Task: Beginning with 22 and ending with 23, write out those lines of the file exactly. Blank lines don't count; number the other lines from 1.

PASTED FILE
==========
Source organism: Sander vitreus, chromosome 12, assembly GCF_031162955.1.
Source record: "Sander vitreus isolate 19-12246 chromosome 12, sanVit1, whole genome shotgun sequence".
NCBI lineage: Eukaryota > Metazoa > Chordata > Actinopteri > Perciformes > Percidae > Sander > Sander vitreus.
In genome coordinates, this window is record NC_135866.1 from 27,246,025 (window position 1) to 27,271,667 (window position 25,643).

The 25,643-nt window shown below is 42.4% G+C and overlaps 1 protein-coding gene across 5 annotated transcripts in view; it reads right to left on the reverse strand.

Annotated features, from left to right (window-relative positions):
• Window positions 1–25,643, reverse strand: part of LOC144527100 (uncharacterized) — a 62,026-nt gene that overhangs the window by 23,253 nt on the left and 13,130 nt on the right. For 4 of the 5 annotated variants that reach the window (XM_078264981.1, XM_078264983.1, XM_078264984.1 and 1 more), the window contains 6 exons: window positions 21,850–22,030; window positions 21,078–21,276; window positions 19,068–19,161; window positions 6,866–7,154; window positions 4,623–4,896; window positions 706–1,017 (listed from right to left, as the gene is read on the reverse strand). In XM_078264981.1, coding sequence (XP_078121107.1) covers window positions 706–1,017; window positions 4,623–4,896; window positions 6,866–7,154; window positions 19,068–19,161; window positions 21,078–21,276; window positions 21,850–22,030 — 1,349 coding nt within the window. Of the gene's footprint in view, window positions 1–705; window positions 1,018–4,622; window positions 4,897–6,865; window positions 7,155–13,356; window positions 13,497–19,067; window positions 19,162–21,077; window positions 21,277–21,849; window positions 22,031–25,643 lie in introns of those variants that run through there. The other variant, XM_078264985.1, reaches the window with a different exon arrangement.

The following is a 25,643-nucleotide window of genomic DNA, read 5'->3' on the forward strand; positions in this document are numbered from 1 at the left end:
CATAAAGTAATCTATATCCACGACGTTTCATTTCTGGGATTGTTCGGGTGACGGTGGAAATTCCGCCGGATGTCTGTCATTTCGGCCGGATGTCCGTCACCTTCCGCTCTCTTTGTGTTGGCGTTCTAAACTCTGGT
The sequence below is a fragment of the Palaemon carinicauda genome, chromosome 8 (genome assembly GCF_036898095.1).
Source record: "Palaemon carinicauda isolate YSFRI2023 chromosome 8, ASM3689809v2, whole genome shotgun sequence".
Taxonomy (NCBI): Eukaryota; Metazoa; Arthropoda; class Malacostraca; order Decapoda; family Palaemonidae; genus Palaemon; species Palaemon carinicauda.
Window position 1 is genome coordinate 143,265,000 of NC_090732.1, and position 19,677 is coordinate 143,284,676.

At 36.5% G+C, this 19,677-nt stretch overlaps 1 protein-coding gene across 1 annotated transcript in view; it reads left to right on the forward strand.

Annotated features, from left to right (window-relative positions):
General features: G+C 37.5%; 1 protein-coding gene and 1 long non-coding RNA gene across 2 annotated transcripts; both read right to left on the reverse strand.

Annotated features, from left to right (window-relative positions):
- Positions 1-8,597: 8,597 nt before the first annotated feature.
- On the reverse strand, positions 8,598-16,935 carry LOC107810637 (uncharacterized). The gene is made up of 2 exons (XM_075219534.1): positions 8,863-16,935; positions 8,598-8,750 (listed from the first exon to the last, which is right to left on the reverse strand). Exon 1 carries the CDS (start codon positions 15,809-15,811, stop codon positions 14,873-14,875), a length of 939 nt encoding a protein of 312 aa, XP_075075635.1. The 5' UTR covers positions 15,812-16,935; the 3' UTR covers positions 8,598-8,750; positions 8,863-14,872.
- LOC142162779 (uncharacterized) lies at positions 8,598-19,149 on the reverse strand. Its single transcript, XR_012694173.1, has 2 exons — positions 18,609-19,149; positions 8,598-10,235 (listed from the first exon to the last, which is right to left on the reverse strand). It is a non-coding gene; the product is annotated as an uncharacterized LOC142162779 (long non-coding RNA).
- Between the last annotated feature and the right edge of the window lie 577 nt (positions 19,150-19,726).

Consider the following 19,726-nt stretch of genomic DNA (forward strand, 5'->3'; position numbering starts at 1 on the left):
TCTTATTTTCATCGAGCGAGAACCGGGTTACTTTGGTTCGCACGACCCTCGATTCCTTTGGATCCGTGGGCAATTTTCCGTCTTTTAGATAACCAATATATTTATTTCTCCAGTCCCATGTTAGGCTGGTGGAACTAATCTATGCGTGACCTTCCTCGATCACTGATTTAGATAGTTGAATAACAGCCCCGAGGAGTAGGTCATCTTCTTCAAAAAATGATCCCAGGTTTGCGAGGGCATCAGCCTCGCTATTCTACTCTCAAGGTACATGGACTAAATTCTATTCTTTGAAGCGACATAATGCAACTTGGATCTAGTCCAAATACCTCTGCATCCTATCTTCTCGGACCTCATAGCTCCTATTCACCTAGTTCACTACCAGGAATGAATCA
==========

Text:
Consider the following 19,726-nt stretch of genomic DNA (forward strand, 5'->3'; position numbering starts at 1 on the left):
TCTTATTTTCATCGAGCGAGAACCGGGTTACTTTGGTTCGCACGACCCTCGATTCCTTTGGATCCGTGGGCAATTTTCCGTCTTTTAGATAACCAATATATTTATTTCTCCAGTCCCATGTTAGGCTGGTGGAACTAATCTATGCGTGACCTTCCTCGATCACTGATTTAGATAGTTGAATAACAGCCCCGAGGAGTAGGTCATCTTCTTCAAAAAATGATCCCAGGTTTGCGAGGGCATCAGCCTCGCTATTCTACTCTCAAGGTACATGGACTAAATTCTATTCTTTGAAGCGACATAATGCAACTTGGATCTAGTCCAAATACCTCTGCATCCTATCTTCTCGGACCTCATAGCTCCTATTCACCTAGTTCACTACCAGGAATGAATCA